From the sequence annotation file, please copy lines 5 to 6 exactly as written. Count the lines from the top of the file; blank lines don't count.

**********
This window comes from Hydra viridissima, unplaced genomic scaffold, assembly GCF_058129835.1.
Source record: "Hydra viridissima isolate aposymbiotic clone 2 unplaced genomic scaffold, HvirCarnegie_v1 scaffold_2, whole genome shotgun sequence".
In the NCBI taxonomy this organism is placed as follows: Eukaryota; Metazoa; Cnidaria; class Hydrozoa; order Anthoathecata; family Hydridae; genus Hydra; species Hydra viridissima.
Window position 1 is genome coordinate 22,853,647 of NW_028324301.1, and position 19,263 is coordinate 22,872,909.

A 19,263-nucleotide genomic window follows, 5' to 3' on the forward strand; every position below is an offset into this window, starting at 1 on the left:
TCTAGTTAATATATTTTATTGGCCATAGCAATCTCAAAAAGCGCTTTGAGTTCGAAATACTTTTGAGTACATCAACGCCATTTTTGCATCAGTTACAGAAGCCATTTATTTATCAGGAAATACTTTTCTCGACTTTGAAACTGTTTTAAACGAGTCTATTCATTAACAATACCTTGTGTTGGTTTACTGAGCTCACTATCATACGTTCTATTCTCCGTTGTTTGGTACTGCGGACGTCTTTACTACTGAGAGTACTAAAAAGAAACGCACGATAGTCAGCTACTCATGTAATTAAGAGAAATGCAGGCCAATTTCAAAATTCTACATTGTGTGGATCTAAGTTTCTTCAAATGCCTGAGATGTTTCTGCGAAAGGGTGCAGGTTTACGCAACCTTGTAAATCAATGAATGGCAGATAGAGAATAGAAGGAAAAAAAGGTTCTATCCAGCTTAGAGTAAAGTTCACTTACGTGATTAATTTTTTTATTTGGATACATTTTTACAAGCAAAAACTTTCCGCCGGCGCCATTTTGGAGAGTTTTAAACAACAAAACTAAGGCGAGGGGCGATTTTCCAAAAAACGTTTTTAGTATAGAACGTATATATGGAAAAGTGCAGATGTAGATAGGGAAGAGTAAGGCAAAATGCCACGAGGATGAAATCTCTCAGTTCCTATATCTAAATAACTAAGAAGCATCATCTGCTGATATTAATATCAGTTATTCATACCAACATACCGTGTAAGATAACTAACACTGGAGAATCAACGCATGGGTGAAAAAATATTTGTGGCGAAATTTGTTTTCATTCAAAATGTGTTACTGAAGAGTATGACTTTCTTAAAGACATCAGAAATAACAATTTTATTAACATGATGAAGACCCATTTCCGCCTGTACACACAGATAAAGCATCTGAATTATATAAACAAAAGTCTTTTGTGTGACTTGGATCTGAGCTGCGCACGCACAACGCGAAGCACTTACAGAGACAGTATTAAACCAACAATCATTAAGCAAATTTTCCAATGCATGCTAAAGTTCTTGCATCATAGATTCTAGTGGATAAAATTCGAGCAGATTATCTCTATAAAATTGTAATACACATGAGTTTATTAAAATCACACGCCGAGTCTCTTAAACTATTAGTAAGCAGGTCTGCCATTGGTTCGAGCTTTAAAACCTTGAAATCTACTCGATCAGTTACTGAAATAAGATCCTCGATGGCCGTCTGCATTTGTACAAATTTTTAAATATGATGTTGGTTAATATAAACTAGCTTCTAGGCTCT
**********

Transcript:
A 19,263-nucleotide genomic window follows, 5' to 3' on the forward strand; every position below is an offset into this window, starting at 1 on the left:
TCTAGTTAATATATTTTATTGGCCATAGCAATCTCAAAAAGCGCTTTGAGTTCGAAATACTTTTGAGTACATCAACGCCATTTTTGCATCAGTTACAGAAGCCATTTATTTATCAGGAAATACTTTTCTCGACTTTGAAACTGTTTTAAACGAGTCTATTCATTAACAATACCTTGTGTTGGTTTACTGAGCTCACTATCATACGTTCTATTCTCCGTTGTTTGGTACTGCGGACGTCTTTACTACTGAGAGTACTAAAAAGAAACGCACGATAGTCAGCTACTCATGTAATTAAGAGAAATGCAGGCCAATTTCAAAATTCTACATTGTGTGGATCTAAGTTTCTTCAAATGCCTGAGATGTTTCTGCGAAAGGGTGCAGGTTTACGCAACCTTGTAAATCAATGAATGGCAGATAGAGAATAGAAGGAAAAAAAGGTTCTATCCAGCTTAGAGTAAAGTTCACTTACGTGATTAATTTTTTTATTTGGATACATTTTTACAAGCAAAAACTTTCCGCCGGCGCCATTTTGGAGAGTTTTAAACAACAAAACTAAGGCGAGGGGCGATTTTCCAAAAAACGTTTTTAGTATAGAACGTATATATGGAAAAGTGCAGATGTAGATAGGGAAGAGTAAGGCAAAATGCCACGAGGATGAAATCTCTCAGTTCCTATATCTAAATAACTAAGAAGCATCATCTGCTGATATTAATATCAGTTATTCATACCAACATACCGTGTAAGATAACTAACACTGGAGAATCAACGCATGGGTGAAAAAATATTTGTGGCGAAATTTGTTTTCATTCAAAATGTGTTACTGAAGAGTATGACTTTCTTAAAGACATCAGAAATAACAATTTTATTAACATGATGAAGACCCATTTCCGCCTGTACACACAGATAAAGCATCTGAATTATATAAACAAAAGTCTTTTGTGTGACTTGGATCTGAGCTGCGCACGCACAACGCGAAGCACTTACAGAGACAGTATTAAACCAACAATCATTAAGCAAATTTTCCAATGCATGCTAAAGTTCTTGCATCATAGATTCTAGTGGATAAAATTCGAGCAGATTATCTCTATAAAATTGTAATACACATGAGTTTATTAAAATCACACGCCGAGTCTCTTAAACTATTAGTAAGCAGGTCTGCCATTGGTTCGAGCTTTAAAACCTTGAAATCTACTCGATCAGTTACTGAAATAAGATCCTCGATGGCCGTCTGCATTTGTACAAATTTTTAAATATGATGTTGGTTAATATAAACTAGCTTCTAGGCTCT